Khutbah Reflections: Lessons from the story of Sayyidina Salman Al-Farisi (RA)
The khutbah on 22nd February 2013 was about yet another Companion of Rasulullah(S); Salman Al-Farisi. What sets him apart from the rest of the Companions was that he was Persian while the rest of the Companions were Arabs. However if we were to look beyond ethnicity, this was a man of unwavering determination in his search for the truth.
Salman Al-Farisi travelled from his hometown in Esafahan, Iran to Syria, Iraq and Madinah. Even though he was cheated, robbed, tortured and even made a slave, he didn’t give up. Eventually he met a Christian priest who told him of the coming of a Prophet who brought the message of Prophet Ibrahim and that he should seek him out.
Salman Al-Farisi finally met Rasulullah(S) in Quba and after ascertaining that Rasulullah(S) was indeed the Prophet that he was searching for, he hugged Rasulullah(S) and cried. His arduous journey was finally over. The truth he was trying to find was Islam; through the teachings of Rasulullah(S).
Most of us can’t even begin to comprehend the struggles of someone who wasn’t born a Muslim but instead had to search within and without before finally finding peace in Islam. This is a process that could take years but none can truly accept Islam before gaining knowledge of it first.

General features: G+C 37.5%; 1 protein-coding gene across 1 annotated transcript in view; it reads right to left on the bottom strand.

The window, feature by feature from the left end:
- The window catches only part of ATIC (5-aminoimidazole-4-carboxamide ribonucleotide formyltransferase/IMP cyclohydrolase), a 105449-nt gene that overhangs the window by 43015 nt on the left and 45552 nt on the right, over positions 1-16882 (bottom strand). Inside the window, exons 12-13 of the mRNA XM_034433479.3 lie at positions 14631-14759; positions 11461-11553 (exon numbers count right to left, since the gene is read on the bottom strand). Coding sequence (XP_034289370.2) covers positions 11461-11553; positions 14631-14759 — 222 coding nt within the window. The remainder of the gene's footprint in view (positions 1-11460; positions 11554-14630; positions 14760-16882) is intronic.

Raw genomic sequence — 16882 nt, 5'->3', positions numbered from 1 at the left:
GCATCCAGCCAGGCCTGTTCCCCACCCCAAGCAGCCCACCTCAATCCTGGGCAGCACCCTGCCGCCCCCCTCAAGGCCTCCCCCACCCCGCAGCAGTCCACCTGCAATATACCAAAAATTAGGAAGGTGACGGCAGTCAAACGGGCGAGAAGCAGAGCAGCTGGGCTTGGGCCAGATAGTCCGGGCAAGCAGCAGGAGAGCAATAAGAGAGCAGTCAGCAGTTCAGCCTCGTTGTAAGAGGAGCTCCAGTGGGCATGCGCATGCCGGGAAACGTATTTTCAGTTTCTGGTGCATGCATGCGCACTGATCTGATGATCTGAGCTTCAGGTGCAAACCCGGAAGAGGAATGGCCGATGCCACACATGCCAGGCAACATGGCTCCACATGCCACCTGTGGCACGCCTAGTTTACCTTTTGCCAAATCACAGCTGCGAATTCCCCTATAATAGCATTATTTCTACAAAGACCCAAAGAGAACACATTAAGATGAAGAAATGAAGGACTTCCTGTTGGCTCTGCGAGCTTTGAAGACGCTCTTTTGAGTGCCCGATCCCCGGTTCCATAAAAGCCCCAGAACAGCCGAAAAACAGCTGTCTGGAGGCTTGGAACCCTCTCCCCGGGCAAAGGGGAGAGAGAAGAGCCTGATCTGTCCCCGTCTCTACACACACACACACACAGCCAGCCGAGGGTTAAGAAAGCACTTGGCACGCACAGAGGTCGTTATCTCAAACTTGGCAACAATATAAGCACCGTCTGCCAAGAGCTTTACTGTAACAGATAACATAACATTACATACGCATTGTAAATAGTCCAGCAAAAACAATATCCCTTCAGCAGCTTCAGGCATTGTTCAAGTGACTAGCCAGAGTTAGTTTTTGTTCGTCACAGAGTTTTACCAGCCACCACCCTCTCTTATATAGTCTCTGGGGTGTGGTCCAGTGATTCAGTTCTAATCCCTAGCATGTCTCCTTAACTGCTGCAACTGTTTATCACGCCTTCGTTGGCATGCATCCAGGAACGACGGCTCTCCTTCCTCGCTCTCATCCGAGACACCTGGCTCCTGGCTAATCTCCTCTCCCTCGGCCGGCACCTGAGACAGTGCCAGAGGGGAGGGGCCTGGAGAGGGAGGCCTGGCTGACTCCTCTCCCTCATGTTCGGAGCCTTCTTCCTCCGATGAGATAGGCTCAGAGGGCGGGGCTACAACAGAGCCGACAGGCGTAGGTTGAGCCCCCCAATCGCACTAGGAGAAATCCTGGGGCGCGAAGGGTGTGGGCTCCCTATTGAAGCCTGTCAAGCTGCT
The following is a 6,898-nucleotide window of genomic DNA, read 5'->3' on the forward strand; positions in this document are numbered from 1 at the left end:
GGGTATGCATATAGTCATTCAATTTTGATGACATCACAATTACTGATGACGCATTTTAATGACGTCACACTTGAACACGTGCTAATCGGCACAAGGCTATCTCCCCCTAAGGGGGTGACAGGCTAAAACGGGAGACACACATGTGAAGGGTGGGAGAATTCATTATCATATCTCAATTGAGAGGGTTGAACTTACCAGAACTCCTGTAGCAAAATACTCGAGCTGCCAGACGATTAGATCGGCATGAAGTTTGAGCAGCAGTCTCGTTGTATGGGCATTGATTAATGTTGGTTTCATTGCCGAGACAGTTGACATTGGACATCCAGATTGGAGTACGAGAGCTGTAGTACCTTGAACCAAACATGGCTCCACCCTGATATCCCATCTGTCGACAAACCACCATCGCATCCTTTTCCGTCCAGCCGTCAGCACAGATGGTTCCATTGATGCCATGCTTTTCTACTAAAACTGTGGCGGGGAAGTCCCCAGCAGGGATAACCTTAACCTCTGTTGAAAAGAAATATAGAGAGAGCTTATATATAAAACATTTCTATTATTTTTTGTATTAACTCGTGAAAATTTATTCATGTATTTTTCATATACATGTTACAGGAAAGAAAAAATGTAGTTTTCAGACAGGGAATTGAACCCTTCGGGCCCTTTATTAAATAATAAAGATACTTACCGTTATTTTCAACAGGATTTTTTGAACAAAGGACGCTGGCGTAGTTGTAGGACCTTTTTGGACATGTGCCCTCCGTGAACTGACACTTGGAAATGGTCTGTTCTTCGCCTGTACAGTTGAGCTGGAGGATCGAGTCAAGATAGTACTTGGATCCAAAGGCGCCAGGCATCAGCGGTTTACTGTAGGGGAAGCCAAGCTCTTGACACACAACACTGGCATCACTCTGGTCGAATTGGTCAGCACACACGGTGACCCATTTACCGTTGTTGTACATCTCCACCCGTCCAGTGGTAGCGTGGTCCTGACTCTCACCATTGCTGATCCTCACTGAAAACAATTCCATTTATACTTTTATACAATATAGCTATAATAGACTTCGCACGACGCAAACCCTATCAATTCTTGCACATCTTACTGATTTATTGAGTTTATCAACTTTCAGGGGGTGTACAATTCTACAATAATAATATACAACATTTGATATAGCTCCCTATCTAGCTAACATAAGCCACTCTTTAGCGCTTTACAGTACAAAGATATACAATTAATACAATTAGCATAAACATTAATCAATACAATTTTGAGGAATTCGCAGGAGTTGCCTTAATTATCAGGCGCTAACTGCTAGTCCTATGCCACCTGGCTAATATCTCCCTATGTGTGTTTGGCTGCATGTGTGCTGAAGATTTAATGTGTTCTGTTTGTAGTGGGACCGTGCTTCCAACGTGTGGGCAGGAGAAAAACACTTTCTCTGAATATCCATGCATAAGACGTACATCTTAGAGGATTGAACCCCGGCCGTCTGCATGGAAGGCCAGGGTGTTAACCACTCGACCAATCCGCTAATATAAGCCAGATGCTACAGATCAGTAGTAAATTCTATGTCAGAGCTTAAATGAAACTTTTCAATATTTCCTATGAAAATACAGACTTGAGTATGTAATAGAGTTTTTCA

The accessibility of knowledge that we have today however, is something that we can all appreciate and be thankful for. Unlike Salman Al-Farisi who had to travel great distances and go to great lengths just to find it, for us it’s just a masjid, institution or a few clicks on our computer away. It’s just a matter of whether we want to or not.
Perhaps it has become too easy. This has led to the inception of “Sheikh Google” and “copy & paste fatwas”. Information has become too readily available but not people with the wisdom to interpret it.
Scholars dedicated years of their lives on the study of a particular subject taking into account the context of their environment as well as other factors before finally issuing a ruling on it but here we are simply “googling” it and what’s worse we could be undermining the efforts and being blatantly disrespectful of these scholars.
This is why we should always refer to people who are more knowledgeable. This was what Salman Al-Farisi did in his travels. He didn’t think himself to be smarter than others not did he assume he was right but instead learned from others until he found Rasulullah(S) and learned from him.
In a nutshell, I feel what we can learn from this is that we should continually seek knowledge from credible sources under the guidance of a teacher while being respectful and humble.
May we increase our taqwa and become more humble as we increase in knowledge.[divider]
Fadhuli is an aspiring writer and believes in putting in the time and effort into meaningful causes. He strives to improve himself as a person and as a Muslim.